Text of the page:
I had an interesting question from a customer that I am currently working with.
They said, ‘In Azure SQL DB I can see the number of deadlocks very easily in a graphical manner – why can’t I do that on premises?’
I thought for a minute and a plan developed. Why not use the System Health Extended Event session to grab the xml_deadlock_reports and provide a Power BI Report that would allow you to easily display deadlock information.
So, Deadlock Dashboard was conceived.
First I needed a data source for Power BI that would allow me to display counts by day as well as drill into the details.
In a previous post I explained how to parse the xml returned from Extended Events to produce a rowset. Minor tweaks and sp_GetDeadlockInfo was created. Yes! I know the naming convention best practice… I intend for this to be deployed to master database.
First we have to get the LOG directory where the .xel files are stored for the system health extended event session
— this algorithm assumes that you have not significantly modified the path for the LOG directory.
— i.e. it is at the same path and level as the \data directory. If not, you will have to modify this code
— or hardcode the path for each instance when you create the stored procedure.
SET NOCOUNT ON;
DECLARE @path nvarchar(255) = ”;
— First get the default path for DATA
SET @path = CAST(SERVERPROPERTY(‘instancedefaultdatapath’) AS nvarchar(255));
— strip off the data\ and add log\system_health*.xel
SET @path = REVERSE(SUBSTRING(REVERSE(@path),6,LEN(@path)))+’log\system_health*.xel’;
Next we have to obtain the event payloads from the .xel files
Then we use the .value and .query methods of the xml datatype to produce our rowset.
— Now retrieve any xml_deadlock_reports from the system health .xel files
— NOTE: These are set up to rollover when full so you can wind up missing events
WITH DeadlockDetails (DeadlockInfo) AS
SELECT CAST(C.query(‘.’) AS XML) as DeadlockInfo
CAST(event_data AS XML) AS XMLDATA
@path, null, null, null)) a
CROSS APPLY a.XMLDATA.nodes(‘/event’) as T(C)
WHERE C.query(‘.’).value(‘(/event/@name)’, ‘varchar(255)’) = ‘xml_deadlock_report’
— Now parse the data so we can consume it in Power BI
SERVERPROPERTY(‘servername’) as [Server Name]
,DeadlockInfo.value(‘(//event/@timestamp)’,’datetime’) AS [TimeStamp]
,DeadlockInfo.value(‘(//data/value/deadlock/process-list/process/@id)’,’varchar(255)’) AS [Process ID]
,DeadlockInfo.value(‘(//data/value/deadlock/process-list/process/@hostname)’,’varchar(255)’) AS [Host Name]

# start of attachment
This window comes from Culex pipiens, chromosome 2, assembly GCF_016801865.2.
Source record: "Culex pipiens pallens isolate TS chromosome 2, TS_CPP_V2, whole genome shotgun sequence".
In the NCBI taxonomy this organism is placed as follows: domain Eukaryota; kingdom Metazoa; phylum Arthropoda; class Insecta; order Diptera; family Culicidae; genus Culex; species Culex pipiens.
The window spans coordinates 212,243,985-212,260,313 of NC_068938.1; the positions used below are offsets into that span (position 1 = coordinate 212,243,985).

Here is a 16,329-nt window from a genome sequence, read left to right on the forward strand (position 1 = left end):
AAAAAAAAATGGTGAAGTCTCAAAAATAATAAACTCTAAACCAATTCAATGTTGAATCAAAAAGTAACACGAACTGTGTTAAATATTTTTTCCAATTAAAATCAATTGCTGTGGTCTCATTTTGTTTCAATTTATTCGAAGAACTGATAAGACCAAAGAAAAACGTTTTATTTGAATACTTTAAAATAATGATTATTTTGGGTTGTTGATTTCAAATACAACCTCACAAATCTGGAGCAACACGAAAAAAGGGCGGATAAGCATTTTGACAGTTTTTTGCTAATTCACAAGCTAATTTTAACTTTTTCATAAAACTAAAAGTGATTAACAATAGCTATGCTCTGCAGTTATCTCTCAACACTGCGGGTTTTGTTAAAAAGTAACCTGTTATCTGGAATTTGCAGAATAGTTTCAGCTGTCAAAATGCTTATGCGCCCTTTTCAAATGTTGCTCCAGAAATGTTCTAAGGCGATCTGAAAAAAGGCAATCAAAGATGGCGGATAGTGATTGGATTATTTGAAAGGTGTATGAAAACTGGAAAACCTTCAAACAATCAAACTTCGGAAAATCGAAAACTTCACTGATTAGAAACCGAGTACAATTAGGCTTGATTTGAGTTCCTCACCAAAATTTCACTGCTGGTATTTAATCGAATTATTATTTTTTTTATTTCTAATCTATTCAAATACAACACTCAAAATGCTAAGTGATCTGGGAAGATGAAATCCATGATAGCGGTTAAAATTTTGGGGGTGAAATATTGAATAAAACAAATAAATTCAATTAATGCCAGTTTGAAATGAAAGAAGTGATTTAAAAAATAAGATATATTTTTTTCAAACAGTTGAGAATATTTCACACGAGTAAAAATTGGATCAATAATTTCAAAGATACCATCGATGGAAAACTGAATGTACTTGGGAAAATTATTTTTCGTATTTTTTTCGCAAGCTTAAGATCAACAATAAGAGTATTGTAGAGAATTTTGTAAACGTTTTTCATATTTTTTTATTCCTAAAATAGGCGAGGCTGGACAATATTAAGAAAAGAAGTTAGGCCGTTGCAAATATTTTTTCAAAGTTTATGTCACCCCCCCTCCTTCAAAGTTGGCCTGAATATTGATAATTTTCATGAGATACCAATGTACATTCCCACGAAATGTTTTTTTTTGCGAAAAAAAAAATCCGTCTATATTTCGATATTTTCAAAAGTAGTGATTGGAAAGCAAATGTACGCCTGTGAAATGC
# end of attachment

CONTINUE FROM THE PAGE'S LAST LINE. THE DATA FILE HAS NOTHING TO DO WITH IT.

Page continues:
,DeadlockInfo.value(‘(//data/value/deadlock/process-list/process/@currentdbname)’,’varchar(255)’) AS [Database Name]
,DeadlockInfo.value(‘(//data/value/deadlock/process-list/process/@isolationlevel)’,’varchar(255)’) AS [Isolation Level]
,DeadlockInfo.value(‘(//data/value/deadlock/process-list/process/inputbuf)’,’varchar(max)’) AS [Input buffer 1]
,DeadlockInfo.value(‘(//data/value/deadlock/process-list/process/inputbuf)’,’varchar(max)’) AS [Input buffer 2]
,DeadlockInfo.query(‘(//data/value/deadlock)’) AS [Raw Data]
NOTE: You can find the source code and the pbix file at my GitHub repo – You will have to open the pbix file in Power BI Desktop and Edit the datasource to point to the instance where you installed sp_GetDeadlockInfo
You can in fact add a data source parameter with a dropdown list that would allow you to use this report for multiple instances.
To do this you can follow these simple steps. The first few steps are a one time operation
1. Create a parameter and provide the list of values. Open the report in Power BI Desktop then select Edit Query from the Edit Query Menu
2. Then in the Manage Parameters menu select Edit Parameters
3. In the Parameters dialog add as many items to the list as you want to support (be sure to CREATE sp_GetDeadlockInfo on each one!)
4. Close and apply to save your changes.
Now when you want to run the report for a different data source, on the Edit Queries menu select Edit parameters and then choose your data source
Once the data source has been refreshed you should have a display that look like this
Clicking on the bar corresponding to the date, you will filter the details area. Additionally you may use the slider to limit the days being displayed
The full XML payload for an XML Deadlock Graph is available on the details page. Simply copy, paste into Notepad and save it with the .xdl extension. You can then double click and SSMS will display the graphical representation.
To do that, right-click in the raw data field and select copy value
There you have it! Please provide any feedback you might have!